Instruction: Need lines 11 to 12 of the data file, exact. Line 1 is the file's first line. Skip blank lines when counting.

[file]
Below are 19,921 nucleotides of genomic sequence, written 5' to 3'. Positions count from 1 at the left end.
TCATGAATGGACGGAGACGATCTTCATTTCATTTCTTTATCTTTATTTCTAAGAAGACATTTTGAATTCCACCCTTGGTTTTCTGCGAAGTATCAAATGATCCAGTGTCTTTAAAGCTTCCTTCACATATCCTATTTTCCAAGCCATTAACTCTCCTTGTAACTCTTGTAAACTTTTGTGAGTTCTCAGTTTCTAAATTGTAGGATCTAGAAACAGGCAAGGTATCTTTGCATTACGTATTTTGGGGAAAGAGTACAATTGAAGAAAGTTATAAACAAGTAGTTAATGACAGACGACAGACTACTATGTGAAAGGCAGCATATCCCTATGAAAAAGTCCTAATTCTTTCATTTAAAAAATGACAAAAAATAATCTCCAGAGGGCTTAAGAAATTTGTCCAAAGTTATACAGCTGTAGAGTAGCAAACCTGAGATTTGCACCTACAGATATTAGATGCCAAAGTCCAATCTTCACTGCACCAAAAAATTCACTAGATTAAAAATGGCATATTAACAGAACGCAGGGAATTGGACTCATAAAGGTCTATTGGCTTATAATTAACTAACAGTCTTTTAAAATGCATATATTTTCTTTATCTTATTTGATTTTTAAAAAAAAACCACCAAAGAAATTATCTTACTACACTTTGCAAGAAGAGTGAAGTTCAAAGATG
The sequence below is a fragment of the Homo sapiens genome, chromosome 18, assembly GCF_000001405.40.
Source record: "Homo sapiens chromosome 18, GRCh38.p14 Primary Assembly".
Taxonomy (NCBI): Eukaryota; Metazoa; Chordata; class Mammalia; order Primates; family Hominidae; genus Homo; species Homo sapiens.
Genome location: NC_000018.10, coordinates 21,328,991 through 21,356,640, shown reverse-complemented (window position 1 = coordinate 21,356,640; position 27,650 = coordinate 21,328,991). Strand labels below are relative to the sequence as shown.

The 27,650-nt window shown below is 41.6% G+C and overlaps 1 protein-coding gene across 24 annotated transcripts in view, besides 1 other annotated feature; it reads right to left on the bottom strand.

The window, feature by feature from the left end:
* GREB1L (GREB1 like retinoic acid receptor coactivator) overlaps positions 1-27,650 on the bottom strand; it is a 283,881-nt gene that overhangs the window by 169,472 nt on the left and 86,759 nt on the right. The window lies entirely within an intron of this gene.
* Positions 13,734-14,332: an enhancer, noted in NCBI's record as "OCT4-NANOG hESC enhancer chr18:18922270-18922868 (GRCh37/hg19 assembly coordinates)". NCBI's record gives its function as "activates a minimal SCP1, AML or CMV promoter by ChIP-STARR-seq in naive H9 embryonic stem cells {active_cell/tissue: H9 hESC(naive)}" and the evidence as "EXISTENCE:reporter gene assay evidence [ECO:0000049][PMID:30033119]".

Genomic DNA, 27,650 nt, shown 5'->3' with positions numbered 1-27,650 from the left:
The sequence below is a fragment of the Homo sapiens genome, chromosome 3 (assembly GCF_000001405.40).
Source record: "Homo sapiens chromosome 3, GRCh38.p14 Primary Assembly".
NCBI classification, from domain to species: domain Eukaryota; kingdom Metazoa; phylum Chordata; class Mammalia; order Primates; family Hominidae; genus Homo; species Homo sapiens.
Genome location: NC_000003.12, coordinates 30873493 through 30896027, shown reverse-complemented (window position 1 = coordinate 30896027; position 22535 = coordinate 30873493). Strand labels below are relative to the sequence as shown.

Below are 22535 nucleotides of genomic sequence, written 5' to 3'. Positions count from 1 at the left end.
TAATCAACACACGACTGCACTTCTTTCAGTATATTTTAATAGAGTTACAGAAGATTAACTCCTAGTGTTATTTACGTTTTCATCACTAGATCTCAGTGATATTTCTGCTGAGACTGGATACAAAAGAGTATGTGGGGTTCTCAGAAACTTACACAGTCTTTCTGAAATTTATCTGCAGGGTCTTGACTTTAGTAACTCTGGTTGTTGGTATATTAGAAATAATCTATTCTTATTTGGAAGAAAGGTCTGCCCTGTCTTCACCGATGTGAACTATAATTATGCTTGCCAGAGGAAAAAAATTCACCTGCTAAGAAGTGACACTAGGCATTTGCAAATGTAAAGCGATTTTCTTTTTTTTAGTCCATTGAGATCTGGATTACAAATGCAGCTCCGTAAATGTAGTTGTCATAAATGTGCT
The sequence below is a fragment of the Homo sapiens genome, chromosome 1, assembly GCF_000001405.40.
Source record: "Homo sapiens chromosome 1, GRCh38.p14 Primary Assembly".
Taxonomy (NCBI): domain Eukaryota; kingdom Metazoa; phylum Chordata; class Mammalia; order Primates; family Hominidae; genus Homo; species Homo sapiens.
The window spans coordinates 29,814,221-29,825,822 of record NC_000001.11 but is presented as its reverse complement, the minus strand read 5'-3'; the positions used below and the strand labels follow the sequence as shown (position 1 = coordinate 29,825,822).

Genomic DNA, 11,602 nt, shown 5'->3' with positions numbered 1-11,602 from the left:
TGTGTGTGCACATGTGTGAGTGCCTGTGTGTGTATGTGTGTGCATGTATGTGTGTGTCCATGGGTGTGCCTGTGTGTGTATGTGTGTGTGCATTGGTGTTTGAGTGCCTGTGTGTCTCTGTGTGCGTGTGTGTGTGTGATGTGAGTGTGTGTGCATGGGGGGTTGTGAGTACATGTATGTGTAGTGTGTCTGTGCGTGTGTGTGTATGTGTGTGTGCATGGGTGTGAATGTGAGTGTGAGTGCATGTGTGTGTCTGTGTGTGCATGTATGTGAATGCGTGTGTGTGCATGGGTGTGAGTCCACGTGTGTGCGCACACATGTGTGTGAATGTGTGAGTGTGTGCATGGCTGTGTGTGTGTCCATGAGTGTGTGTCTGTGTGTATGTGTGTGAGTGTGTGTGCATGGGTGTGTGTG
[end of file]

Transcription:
Genomic DNA, 27,650 nt, shown 5'->3' with positions numbered 1-27,650 from the left:
The sequence below is a fragment of the Homo sapiens genome, chromosome 3 (assembly GCF_000001405.40).